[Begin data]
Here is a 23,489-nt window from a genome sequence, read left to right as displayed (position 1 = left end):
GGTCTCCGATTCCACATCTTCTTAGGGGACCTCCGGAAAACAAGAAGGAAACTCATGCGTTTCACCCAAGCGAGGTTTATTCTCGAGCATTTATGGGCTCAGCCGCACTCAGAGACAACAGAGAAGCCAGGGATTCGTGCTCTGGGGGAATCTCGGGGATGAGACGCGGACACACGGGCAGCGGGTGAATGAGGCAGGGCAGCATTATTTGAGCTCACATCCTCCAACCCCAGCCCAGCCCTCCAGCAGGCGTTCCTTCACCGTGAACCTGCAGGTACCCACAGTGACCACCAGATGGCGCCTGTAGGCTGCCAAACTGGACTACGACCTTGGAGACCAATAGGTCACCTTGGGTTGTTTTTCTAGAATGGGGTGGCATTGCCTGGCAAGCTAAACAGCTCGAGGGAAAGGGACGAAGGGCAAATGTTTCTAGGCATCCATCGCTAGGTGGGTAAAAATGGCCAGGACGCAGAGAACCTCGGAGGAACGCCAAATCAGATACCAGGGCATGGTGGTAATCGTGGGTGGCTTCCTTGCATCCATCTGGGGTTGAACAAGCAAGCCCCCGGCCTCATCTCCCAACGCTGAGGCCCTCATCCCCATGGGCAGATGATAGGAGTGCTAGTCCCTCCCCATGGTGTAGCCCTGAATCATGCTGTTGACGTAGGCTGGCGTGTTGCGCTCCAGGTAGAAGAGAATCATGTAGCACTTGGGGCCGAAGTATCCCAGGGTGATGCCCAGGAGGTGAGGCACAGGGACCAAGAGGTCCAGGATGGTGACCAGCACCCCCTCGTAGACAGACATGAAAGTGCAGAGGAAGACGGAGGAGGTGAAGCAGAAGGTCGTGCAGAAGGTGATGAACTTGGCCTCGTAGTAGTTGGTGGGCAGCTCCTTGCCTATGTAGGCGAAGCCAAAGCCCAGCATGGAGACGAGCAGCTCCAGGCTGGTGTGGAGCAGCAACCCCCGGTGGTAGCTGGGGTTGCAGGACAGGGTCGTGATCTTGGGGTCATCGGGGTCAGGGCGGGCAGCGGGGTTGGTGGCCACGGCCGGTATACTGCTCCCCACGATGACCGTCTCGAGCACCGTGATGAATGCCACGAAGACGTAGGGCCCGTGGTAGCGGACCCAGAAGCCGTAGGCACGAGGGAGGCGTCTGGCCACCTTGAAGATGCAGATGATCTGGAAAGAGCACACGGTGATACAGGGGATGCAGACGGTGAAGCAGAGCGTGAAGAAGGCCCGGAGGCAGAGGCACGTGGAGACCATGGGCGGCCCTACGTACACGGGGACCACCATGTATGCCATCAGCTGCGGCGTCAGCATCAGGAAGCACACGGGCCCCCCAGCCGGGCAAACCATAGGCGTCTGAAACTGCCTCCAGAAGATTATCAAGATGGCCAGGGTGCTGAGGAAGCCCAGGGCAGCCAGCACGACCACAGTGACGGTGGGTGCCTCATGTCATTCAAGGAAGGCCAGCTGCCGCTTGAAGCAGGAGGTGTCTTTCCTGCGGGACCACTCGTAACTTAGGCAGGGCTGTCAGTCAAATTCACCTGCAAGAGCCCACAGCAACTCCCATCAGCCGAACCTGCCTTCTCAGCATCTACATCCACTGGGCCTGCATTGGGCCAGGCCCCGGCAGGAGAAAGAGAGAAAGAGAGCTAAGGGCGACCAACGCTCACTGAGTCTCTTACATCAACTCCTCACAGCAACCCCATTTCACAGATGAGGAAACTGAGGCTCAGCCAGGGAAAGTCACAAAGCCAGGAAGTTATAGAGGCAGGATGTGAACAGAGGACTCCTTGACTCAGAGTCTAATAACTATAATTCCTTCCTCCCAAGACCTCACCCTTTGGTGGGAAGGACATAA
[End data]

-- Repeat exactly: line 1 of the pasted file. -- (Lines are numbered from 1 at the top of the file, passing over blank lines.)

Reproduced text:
Here is a 23,489-nt window from a genome sequence, read left to right as displayed (position 1 = left end):